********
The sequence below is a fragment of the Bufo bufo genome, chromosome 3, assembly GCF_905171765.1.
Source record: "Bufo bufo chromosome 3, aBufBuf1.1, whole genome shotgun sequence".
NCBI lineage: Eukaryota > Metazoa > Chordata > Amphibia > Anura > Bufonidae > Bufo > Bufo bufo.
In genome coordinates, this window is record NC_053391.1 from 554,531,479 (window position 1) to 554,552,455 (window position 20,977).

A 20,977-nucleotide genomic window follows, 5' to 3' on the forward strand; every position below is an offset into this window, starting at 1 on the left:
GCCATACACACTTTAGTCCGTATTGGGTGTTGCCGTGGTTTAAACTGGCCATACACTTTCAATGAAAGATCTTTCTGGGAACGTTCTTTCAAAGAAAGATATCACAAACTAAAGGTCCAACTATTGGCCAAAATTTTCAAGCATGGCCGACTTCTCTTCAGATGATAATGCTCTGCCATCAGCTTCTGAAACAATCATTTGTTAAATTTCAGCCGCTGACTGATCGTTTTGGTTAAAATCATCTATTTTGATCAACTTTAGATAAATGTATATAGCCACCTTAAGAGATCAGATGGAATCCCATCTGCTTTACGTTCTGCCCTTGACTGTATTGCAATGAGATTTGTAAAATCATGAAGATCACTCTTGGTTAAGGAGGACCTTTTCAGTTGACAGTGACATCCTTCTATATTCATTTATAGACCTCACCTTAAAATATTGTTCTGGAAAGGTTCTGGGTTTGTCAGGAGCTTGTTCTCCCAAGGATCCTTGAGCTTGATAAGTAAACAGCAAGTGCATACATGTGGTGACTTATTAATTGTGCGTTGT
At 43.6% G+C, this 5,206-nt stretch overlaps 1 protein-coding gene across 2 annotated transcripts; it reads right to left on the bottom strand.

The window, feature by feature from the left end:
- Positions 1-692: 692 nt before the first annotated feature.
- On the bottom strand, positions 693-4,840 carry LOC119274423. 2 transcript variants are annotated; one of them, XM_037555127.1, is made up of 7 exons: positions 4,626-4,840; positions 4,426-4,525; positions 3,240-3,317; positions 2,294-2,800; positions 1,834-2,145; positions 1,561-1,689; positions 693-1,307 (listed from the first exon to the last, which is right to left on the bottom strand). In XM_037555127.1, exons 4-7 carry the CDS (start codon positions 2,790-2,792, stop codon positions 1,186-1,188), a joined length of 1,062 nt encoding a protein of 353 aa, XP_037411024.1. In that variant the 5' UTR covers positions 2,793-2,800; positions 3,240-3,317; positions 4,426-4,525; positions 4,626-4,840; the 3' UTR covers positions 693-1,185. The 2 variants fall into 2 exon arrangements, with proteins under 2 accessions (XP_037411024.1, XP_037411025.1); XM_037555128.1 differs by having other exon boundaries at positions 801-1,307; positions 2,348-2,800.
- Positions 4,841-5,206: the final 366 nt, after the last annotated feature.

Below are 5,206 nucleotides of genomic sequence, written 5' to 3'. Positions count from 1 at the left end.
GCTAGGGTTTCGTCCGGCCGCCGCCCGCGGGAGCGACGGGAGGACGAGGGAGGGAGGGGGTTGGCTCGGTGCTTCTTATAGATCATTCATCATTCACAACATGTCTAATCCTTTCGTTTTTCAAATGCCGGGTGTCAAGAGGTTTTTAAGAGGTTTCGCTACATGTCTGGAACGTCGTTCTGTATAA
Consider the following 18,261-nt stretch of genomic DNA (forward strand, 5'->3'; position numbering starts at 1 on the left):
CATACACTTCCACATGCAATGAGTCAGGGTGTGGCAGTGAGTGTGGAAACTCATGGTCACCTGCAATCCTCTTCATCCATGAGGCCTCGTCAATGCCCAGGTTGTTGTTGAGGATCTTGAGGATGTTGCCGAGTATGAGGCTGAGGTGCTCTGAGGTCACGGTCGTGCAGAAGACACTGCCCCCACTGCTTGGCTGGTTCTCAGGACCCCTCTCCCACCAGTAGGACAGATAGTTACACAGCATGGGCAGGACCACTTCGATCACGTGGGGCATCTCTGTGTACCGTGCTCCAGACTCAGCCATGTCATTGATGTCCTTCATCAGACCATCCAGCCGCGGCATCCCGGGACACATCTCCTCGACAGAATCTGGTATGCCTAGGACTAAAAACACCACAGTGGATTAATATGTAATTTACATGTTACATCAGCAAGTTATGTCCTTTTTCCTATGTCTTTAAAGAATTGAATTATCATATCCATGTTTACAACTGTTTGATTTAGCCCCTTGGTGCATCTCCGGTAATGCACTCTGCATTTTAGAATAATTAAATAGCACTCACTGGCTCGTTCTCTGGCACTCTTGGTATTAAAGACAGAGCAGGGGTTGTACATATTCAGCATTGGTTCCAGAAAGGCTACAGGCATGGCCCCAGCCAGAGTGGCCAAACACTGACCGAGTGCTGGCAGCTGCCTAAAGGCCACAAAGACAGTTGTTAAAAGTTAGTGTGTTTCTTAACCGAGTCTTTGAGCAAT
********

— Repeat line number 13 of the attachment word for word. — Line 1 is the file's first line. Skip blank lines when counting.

GCTAGGGTTTCGTCCGGCCGCCGCCCGCGGGAGCGACGGGAGGACGAGGGAGGGAGGGGGTTGGCTCGGTGCTTCTTATAGATCATTCATCATTCACAACATGTCTAATCCTTTCGTTTTTCAAATGCCGGGTGTCAAGAGGTTTTTAAGAGGTTTCGCTACATGTCTGGAACGTCGTTCTGTATAA